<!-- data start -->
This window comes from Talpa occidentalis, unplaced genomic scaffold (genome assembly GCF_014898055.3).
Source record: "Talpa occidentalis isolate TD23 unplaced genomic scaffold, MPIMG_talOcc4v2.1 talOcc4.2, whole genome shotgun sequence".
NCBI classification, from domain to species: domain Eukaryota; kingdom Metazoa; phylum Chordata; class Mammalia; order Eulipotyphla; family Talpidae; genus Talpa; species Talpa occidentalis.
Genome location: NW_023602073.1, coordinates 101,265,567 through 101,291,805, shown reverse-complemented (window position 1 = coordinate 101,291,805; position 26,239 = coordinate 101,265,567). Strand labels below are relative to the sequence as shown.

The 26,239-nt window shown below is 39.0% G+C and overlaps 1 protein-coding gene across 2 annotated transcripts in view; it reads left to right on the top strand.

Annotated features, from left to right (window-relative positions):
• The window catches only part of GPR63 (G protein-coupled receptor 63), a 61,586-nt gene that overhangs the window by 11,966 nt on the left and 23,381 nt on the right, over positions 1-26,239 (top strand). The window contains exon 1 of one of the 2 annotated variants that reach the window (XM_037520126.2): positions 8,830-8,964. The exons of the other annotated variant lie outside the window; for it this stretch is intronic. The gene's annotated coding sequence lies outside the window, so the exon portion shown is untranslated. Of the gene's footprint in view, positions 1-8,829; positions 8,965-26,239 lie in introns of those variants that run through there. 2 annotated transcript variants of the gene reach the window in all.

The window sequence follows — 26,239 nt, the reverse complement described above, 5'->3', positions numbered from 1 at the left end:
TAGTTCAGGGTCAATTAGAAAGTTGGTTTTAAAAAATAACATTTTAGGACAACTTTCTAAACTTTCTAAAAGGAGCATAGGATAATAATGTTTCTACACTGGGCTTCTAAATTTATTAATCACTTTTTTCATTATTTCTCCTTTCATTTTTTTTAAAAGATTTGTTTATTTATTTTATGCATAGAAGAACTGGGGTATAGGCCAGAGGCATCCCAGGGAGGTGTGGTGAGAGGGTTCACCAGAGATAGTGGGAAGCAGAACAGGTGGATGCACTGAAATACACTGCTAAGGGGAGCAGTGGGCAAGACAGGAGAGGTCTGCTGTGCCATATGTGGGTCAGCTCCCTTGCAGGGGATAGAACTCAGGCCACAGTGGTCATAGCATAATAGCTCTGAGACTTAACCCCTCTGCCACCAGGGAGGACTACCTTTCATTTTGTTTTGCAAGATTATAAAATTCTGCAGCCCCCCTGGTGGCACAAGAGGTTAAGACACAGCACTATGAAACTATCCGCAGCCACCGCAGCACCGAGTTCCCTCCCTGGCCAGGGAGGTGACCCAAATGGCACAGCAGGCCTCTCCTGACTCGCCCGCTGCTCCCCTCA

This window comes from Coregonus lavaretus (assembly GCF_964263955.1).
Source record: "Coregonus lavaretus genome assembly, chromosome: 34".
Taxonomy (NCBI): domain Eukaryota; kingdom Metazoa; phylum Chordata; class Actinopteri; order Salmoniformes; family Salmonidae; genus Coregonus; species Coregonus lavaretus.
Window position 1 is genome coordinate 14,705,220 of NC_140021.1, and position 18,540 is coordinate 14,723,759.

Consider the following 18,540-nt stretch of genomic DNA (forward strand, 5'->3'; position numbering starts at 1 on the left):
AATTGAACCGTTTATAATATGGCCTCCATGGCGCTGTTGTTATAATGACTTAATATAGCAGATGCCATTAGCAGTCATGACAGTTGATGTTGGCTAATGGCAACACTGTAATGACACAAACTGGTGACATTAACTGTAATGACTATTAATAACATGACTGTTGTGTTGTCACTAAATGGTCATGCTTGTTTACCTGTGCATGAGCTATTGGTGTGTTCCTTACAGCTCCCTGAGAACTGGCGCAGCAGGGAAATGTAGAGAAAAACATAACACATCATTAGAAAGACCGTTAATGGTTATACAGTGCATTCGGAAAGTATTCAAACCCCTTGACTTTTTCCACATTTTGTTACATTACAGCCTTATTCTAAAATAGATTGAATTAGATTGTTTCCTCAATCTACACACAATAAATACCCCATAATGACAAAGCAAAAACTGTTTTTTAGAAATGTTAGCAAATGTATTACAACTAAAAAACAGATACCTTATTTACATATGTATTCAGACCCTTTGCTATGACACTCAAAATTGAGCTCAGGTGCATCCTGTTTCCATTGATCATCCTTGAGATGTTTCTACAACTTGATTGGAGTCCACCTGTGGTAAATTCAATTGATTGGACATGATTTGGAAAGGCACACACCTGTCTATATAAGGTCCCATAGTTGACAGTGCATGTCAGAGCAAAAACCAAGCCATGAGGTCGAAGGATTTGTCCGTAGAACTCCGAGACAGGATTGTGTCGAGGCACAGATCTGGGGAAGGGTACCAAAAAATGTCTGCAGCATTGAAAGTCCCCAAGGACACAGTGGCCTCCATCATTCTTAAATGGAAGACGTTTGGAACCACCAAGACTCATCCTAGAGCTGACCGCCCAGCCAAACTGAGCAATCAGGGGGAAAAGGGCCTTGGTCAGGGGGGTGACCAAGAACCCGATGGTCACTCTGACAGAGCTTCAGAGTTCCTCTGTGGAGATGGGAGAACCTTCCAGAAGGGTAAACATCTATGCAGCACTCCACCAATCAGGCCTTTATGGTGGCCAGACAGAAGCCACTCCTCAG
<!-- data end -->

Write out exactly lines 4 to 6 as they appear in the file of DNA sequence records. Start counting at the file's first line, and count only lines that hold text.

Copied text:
Genome location: NW_023602073.1, coordinates 101,265,567 through 101,291,805, shown reverse-complemented (window position 1 = coordinate 101,291,805; position 26,239 = coordinate 101,265,567). Strand labels below are relative to the sequence as shown.

The 26,239-nt window shown below is 39.0% G+C and overlaps 1 protein-coding gene across 2 annotated transcripts in view; it reads left to right on the top strand.

Annotated features, from left to right (window-relative positions):